Through the Looking Glass questions our view of self and how we define life and the world around us. It seeks to explore the active and passive act of reflection. Each work examines themes of reality, life, time, space, and physicality. Each serves as a confrontation, seeking engagement with the viewer visually and intellectually.
Set in the time and the society in which we find ourselves today, we as individuals are both a participant and sum of the space in which we inhabit. This show encourages the viewer to challenge their usual perceptions and perspectives of portraiture. Intuition, insight, and intellect have taken precedence over structure, formality, and tradition. This line of work questions why, and encourages viewers to do the same.
The work varies from a series of self portraits done through the reflection of a mirror, to depictions of the younger self and family. After moving back to my childhood home I began looking through the many scrapbooks my mom has made documenting the family’s history. As I paged through, I noticed my reflection layering itself atop the plastic encased sheets of old family photos. Seeing my reflection on the sheets led me to a similar introspection and thought processes that had consumed my brain during the creation of drawings I created from the mirror. This experience returned me once again to the themes aforementioned, sparking a continuation of this body of work through portraits of both familial youth and my own. It guided the progression of thought to follow the ideas of modern psychology that place importance on childhood and developmental psychology. The work began with the current physical self through the mirror, yet scrapbooks allowed me to begin to go back to the past to further traverse across my inner landscape, learning more about the self in the process.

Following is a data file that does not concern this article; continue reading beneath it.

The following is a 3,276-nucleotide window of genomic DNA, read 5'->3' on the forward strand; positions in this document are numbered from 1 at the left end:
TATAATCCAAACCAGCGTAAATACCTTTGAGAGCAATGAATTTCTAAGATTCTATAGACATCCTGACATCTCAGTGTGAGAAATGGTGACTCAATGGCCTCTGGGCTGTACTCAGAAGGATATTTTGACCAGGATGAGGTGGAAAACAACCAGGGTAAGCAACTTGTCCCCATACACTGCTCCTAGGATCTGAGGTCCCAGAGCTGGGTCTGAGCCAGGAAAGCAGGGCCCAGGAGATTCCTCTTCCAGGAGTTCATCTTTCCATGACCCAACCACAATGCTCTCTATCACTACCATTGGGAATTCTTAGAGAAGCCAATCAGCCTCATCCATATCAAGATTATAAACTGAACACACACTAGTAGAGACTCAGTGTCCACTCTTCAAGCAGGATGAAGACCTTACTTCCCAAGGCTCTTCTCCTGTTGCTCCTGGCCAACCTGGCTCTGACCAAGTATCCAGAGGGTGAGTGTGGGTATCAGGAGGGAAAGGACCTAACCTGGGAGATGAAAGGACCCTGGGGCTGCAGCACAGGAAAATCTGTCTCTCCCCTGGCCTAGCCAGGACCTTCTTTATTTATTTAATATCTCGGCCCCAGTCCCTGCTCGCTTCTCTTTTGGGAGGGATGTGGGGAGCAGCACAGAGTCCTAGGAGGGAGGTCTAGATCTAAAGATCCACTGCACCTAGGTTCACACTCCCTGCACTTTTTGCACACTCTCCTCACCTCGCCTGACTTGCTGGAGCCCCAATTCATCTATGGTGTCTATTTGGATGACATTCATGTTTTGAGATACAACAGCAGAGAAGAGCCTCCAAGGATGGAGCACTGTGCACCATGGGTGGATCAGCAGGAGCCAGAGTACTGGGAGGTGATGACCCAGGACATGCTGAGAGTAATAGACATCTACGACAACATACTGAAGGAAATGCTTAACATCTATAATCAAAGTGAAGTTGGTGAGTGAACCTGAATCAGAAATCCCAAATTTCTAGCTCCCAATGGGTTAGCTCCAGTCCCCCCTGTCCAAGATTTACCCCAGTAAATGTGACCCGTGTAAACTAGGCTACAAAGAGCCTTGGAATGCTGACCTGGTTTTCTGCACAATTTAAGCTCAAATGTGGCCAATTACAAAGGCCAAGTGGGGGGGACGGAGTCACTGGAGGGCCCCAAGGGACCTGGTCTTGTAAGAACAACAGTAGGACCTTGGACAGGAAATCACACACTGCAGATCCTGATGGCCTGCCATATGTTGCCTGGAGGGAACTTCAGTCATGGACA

Through the Looking Glass is a title in which you might already be familiar due to the writings of Lewis Caroll. Alice who is central to Wonderland serves as a parallel to both the work and self as I have found myself embarking on a journey that would make me question my reality, sanity, and desires. When Alice traveled through the looking glass, a whole world lay in front of her on various journeys before returning. Just as Alice set out in Carrolls stories, this work is a journey; the internal landscape and psyche serves as the rabbit hole down into the self. Wonderland is full of anything imaginable, having as many twists and turns as we may imagine, just as the depths of a person can be. This work encourages the impossible to be imagined, believed, and sought after just as these stories have. The power of the mind and soul is perhaps on a scale that cannot yet be understood, and Through the Looking Glass acts to serve as a catalyst in accessing a more limitless way of thinking.